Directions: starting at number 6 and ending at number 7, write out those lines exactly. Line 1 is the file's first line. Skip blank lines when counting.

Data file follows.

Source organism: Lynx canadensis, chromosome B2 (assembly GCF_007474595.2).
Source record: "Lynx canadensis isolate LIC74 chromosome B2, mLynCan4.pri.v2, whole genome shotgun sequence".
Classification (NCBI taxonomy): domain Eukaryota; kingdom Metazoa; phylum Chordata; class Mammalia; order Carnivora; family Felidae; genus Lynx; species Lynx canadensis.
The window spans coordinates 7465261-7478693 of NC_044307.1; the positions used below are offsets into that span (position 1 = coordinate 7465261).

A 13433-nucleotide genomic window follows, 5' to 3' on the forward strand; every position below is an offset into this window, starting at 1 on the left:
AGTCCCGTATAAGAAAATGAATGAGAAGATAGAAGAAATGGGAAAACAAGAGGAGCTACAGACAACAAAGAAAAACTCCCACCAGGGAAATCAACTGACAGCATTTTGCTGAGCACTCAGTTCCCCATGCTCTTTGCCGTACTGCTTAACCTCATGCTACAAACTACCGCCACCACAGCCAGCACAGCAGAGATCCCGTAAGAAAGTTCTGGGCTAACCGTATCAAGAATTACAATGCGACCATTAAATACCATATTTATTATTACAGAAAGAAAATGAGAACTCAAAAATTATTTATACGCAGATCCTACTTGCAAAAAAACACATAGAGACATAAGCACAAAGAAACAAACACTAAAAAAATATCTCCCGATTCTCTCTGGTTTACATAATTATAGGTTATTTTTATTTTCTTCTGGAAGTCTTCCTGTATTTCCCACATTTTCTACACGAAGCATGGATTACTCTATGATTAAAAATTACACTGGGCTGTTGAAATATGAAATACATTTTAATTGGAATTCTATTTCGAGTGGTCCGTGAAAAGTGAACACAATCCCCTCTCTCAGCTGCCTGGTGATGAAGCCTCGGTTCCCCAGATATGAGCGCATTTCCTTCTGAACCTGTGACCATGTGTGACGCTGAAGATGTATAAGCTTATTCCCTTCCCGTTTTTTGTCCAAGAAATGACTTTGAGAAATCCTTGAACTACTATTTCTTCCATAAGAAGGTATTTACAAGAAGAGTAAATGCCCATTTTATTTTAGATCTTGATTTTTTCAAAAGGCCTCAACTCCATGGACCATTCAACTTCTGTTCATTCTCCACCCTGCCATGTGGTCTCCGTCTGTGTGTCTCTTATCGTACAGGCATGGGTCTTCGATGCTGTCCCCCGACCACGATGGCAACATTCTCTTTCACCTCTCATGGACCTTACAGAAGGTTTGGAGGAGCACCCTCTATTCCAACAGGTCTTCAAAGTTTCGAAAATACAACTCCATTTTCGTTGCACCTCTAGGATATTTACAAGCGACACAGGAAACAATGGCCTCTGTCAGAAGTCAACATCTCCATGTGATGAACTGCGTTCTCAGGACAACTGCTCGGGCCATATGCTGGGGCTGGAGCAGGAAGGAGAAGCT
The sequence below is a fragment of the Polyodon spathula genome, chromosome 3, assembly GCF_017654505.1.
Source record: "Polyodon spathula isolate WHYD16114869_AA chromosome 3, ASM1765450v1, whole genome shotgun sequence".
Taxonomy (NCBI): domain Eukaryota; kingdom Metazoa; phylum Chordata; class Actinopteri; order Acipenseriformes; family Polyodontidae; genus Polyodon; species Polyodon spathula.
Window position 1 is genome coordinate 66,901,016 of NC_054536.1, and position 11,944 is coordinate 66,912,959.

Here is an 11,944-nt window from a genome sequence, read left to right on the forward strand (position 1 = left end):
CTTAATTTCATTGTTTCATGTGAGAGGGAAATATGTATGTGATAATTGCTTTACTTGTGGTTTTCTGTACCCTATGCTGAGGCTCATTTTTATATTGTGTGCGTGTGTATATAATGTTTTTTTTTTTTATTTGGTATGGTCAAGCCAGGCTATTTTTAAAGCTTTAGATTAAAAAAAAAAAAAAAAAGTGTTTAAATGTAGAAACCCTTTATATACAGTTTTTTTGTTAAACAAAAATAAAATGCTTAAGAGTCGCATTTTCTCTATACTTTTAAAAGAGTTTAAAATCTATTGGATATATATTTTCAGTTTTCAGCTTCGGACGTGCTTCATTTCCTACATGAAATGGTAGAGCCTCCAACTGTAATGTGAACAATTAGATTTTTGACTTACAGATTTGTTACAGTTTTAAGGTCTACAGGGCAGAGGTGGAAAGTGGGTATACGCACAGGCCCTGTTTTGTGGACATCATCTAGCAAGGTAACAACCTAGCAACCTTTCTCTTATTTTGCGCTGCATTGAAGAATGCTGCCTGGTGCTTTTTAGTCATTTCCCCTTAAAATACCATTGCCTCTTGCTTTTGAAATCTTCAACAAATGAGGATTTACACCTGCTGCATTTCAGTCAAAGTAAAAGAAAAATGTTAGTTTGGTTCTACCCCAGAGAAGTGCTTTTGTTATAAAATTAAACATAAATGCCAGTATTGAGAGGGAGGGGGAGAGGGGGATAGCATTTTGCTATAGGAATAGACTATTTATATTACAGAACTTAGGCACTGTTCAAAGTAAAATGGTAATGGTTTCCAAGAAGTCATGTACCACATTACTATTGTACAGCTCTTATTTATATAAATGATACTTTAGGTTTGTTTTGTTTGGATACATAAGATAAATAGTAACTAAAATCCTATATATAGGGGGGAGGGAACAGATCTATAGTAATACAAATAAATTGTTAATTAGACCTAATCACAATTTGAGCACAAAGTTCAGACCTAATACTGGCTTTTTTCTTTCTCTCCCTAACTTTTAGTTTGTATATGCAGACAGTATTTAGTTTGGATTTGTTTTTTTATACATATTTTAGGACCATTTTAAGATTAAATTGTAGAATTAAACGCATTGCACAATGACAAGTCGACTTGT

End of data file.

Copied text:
AGTCCCGTATAAGAAAATGAATGAGAAGATAGAAGAAATGGGAAAACAAGAGGAGCTACAGACAACAAAGAAAAACTCCCACCAGGGAAATCAACTGACAGCATTTTGCTGAGCACTCAGTTCCCCATGCTCTTTGCCGTACTGCTTAACCTCATGCTACAAACTACCGCCACCACAGCCAGCACAGCAGAGATCCCGTAAGAAAGTTCTGGGCTAACCGTATCAAGAATTACAATGCGACCATTAAATACCATATTTATTATTACAGAAAGAAAATGAGAACTCAAAAATTATTTATACGCAGATCCTACTTGCAAAAAAACACATAGAGACATAAGCACAAAGAAACAAACACTAAAAAAATATCTCCCGATTCTCTCTGGTTTACATAATTATAGGTTATTTTTATTTTCTTCTGGAAGTCTTCCTGTATTTCCCACATTTTCTACACGAAGCATGGATTACTCTATGATTAAAAATTACACTGGGCTGTTGAAATATGAAATACATTTTAATTGGAATTCTATTTCGAGTGGTCCGTGAAAAGTGAACACAATCCCCTCTCTCAGCTGCCTGGTGATGAAGCCTCGGTTCCCCAGATATGAGCGCATTTCCTTCTGAACCTGTGACCATGTGTGACGCTGAAGATGTATAAGCTTATTCCCTTCCCGTTTTTTGTCCAAGAAATGACTTTGAGAAATCCTTGAACTACTATTTCTTCCATAAGAAGGTATTTACAAGAAGAGTAAATGCCCATTTTATTTTAGATCTTGATTTTTTCAAAAGGCCTCAACTCCATGGACCATTCAACTTCTGTTCATTCTCCACCCTGCCATGTGGTCTCCGTCTGTGTGTCTCTTATCGTACAGGCATGGGTCTTCGATGCTGTCCCCCGACCACGATGGCAACATTCTCTTTCACCTCTCATGGACCTTACAGAAGGTTTGGAGGAGCACCCTCTATTCCAACAGGTCTTCAAAGTTTCGAAAATACAACTCCATTTTCGTTGCACCTCTAGGATATTTACAAGCGACACAGGAAACAATGGCCTCTGTCAGAAGTCAACATCTCCATGTGATGAACTGCGTTCTCAGGACAACTGCTCGGGCCATATGCTGGGGCTGGAGCAGGAAGGAGAAGCT
The sequence below is a fragment of the Polyodon spathula genome, chromosome 3, assembly GCF_017654505.1.